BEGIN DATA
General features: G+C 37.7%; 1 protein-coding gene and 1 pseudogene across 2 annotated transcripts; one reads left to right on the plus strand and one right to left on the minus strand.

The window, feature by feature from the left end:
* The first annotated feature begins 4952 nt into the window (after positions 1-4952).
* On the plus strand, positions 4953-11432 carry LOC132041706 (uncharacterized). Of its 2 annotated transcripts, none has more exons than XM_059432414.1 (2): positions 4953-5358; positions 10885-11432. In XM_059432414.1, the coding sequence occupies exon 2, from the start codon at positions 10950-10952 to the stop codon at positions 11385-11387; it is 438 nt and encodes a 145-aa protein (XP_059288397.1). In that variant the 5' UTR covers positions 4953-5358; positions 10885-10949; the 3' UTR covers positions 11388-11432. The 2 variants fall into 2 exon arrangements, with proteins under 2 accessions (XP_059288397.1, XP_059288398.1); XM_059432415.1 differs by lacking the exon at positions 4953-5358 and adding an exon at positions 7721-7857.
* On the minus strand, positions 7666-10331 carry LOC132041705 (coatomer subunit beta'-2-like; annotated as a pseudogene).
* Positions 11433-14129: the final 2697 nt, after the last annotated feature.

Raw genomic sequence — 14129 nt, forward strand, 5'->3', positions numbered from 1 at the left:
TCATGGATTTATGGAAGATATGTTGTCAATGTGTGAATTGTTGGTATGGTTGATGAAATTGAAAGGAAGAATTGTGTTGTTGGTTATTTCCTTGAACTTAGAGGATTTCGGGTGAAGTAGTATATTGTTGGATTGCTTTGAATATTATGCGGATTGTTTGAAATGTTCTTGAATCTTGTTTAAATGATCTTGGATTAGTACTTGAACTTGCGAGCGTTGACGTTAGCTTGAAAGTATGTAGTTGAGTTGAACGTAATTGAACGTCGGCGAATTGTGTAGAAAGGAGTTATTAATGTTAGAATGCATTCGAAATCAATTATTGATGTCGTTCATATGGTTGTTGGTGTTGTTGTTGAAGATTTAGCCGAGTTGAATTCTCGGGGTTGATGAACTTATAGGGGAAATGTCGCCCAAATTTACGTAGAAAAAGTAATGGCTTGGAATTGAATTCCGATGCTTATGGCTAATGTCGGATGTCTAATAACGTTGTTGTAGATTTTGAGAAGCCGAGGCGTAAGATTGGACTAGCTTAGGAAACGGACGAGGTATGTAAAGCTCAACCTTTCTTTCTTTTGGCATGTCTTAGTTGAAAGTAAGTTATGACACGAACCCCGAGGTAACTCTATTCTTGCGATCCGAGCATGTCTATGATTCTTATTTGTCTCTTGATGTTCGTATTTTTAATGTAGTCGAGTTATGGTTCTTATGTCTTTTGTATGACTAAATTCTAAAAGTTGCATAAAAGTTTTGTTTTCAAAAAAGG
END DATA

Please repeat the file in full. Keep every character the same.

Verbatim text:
General features: G+C 37.7%; 1 protein-coding gene and 1 pseudogene across 2 annotated transcripts; one reads left to right on the plus strand and one right to left on the minus strand.

The window, feature by feature from the left end:
* The first annotated feature begins 4952 nt into the window (after positions 1-4952).
* On the plus strand, positions 4953-11432 carry LOC132041706 (uncharacterized). Of its 2 annotated transcripts, none has more exons than XM_059432414.1 (2): positions 4953-5358; positions 10885-11432. In XM_059432414.1, the coding sequence occupies exon 2, from the start codon at positions 10950-10952 to the stop codon at positions 11385-11387; it is 438 nt and encodes a 145-aa protein (XP_059288397.1). In that variant the 5' UTR covers positions 4953-5358; positions 10885-10949; the 3' UTR covers positions 11388-11432. The 2 variants fall into 2 exon arrangements, with proteins under 2 accessions (XP_059288397.1, XP_059288398.1); XM_059432415.1 differs by lacking the exon at positions 4953-5358 and adding an exon at positions 7721-7857.
* On the minus strand, positions 7666-10331 carry LOC132041705 (coatomer subunit beta'-2-like; annotated as a pseudogene).
* Positions 11433-14129: the final 2697 nt, after the last annotated feature.

Raw genomic sequence — 14129 nt, forward strand, 5'->3', positions numbered from 1 at the left:
TCATGGATTTATGGAAGATATGTTGTCAATGTGTGAATTGTTGGTATGGTTGATGAAATTGAAAGGAAGAATTGTGTTGTTGGTTATTTCCTTGAACTTAGAGGATTTCGGGTGAAGTAGTATATTGTTGGATTGCTTTGAATATTATGCGGATTGTTTGAAATGTTCTTGAATCTTGTTTAAATGATCTTGGATTAGTACTTGAACTTGCGAGCGTTGACGTTAGCTTGAAAGTATGTAGTTGAGTTGAACGTAATTGAACGTCGGCGAATTGTGTAGAAAGGAGTTATTAATGTTAGAATGCATTCGAAATCAATTATTGATGTCGTTCATATGGTTGTTGGTGTTGTTGTTGAAGATTTAGCCGAGTTGAATTCTCGGGGTTGATGAACTTATAGGGGAAATGTCGCCCAAATTTACGTAGAAAAAGTAATGGCTTGGAATTGAATTCCGATGCTTATGGCTAATGTCGGATGTCTAATAACGTTGTTGTAGATTTTGAGAAGCCGAGGCGTAAGATTGGACTAGCTTAGGAAACGGACGAGGTATGTAAAGCTCAACCTTTCTTTCTTTTGGCATGTCTTAGTTGAAAGTAAGTTATGACACGAACCCCGAGGTAACTCTATTCTTGCGATCCGAGCATGTCTATGATTCTTATTTGTCTCTTGATGTTCGTATTTTTAATGTAGTCGAGTTATGGTTCTTATGTCTTTTGTATGACTAAATTCTAAAAGTTGCATAAAAGTTTTGTTTTCAAAAAAGG